April 2012 Archives

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Vernon Jubilee Hospital to get more beds

The VJH Polson Tower had its official opening by Minister of Health Michael de Jong on October 13, 2011. (Interior Health)
Doctors, nurses and residents have been waiting for more beds at Vernon Jubilee Hospital.
Friday, B.C.'s Health minister ended the wait - sort of.

He announced "planning" will start on how to add beds to the recently opened Polson Tower, and construction is to begin in a year.

For years, the Vernon hospital has been chronically over-capacity, with patients regularly left in hallways.

The new tower, which opened in September, was supposed to fix those problems, but didn't.

Daybreak host Chris Walker spoke with Chris Cunningham, a Vernon doctor who's been advocating for the expansion, as well as Eric Foster, MLA for the Vernon-area.
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Growing lemon trees in the Okanagan

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A lemon tree bearing fruit (Allen Timothy Chang/Wikimedia commons)

As the song goes, Lemon tree, very pretty. So pretty some people in the Okanagan want that beauty on their patios.

The problem is, how does one grow citrus trees in an area that can have sub zero temperatures in the winter?

The Kelowna Flower Farm has come up with a solution, so Daybreak's Christina Low went to squeeze out some answers.
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Calving time in the Cariboo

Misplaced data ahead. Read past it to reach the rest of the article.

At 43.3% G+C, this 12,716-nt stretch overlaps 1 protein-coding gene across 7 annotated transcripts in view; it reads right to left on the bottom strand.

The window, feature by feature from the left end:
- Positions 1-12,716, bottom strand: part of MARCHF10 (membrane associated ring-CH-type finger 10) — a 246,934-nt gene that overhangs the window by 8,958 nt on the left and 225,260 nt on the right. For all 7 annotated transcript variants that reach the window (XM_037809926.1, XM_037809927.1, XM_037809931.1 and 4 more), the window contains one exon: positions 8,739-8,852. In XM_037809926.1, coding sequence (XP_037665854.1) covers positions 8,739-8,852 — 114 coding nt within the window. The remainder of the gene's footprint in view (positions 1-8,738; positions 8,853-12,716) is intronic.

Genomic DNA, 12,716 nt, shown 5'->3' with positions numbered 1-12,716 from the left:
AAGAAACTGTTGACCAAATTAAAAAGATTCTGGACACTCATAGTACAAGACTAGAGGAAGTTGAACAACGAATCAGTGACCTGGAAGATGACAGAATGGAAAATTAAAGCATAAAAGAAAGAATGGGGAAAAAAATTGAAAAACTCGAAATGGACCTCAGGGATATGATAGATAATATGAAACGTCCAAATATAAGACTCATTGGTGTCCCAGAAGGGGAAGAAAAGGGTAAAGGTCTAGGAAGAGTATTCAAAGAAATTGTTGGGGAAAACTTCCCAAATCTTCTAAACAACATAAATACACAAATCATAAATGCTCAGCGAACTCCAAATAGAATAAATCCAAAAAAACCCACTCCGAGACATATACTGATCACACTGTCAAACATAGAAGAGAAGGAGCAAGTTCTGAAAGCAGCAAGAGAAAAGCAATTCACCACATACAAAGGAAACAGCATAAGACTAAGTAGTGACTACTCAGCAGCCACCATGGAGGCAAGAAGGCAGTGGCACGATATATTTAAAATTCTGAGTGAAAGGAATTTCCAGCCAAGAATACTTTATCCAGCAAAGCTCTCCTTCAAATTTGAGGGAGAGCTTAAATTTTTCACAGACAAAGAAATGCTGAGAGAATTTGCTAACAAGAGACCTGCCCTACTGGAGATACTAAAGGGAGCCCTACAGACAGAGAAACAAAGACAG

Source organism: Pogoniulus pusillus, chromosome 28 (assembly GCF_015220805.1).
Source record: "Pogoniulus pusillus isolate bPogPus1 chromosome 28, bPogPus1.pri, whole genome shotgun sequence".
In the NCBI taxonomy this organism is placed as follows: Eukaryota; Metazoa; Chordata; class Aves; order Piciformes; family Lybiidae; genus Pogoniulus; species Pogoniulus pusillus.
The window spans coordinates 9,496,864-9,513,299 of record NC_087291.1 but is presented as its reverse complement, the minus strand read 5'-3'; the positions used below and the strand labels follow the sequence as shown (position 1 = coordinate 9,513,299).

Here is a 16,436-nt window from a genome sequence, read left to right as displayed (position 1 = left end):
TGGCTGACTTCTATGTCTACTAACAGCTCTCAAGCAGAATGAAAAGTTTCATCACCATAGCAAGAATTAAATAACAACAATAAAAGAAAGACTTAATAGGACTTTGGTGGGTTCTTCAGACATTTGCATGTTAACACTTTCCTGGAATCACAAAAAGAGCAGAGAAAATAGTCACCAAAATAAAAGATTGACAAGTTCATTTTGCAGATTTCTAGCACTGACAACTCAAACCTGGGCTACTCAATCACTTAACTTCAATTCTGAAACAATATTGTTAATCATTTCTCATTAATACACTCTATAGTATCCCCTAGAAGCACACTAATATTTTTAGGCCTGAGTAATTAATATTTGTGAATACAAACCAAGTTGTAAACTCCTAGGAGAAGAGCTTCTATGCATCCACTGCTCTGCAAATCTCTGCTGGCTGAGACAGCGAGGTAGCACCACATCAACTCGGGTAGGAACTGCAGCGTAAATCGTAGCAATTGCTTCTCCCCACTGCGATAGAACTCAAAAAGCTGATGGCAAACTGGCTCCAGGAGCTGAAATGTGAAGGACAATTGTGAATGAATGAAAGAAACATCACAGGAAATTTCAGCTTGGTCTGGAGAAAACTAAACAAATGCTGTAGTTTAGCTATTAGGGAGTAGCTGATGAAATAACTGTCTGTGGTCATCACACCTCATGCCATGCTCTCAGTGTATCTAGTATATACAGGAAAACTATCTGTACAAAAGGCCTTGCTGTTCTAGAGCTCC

It's calving seasong for Tal and Rita Pincott. They get to work on their familiy ranch in Buffalo Creek, B.C. (Dene Moore/CBC)

The Cariboo region is renowned for its cowboy lifestyle of cattle ranches and rodeos,  but life on a ranch isn't always the romantic vision portrayed in westerns.

Calving season is coming to a close, bringing an end to a marathon of round-the-clock work, checking on newborn calves.

It's the busiest, coldest, sometimes miserable and best time of the year for cattle producers.

Daybreak contributor Dene Moore visited the Pincott ranch near 100 Mile House to spend some time with Tal Pincott.
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Cracking into 'The Free Enterprise Coalition'

B.C. Premier Christy Clark calls her party the "Free Enterprise Coalition" -- but what does that mean? (CBC)
If you follow B.C. politics, you know that Christy Clark and her Liberals are in political trouble.

Since she became premier, the NDP has surged on the left, and the B.C. Conservatives have gobbled up political space on the right.

Then in April, the party lost two key byelections in the Lower Mainland.
Now, the Clark government has taken to calling itself "the free enterprise coalition"  -- but what exactly does that phrase mean?

What is the "free enterprise coalition"? Who are the members? And what's the political strategy behind this change in language?

Daybreak's Adrian Nieocyzm explains.
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Donating to Lakeland explosion victims

Donations can now be made to the Lakeland Fire Assistance Fund through the Prince George Community Foundation online at www.pgcf.ca/ or by calling (250) 562-7772.

The United Steelworkers union has also set up a separate help fund, cheques can be mailed to the union's Prince George office, directed to the "Lakeland Tragedy Fund."

Tax receipts will be issued.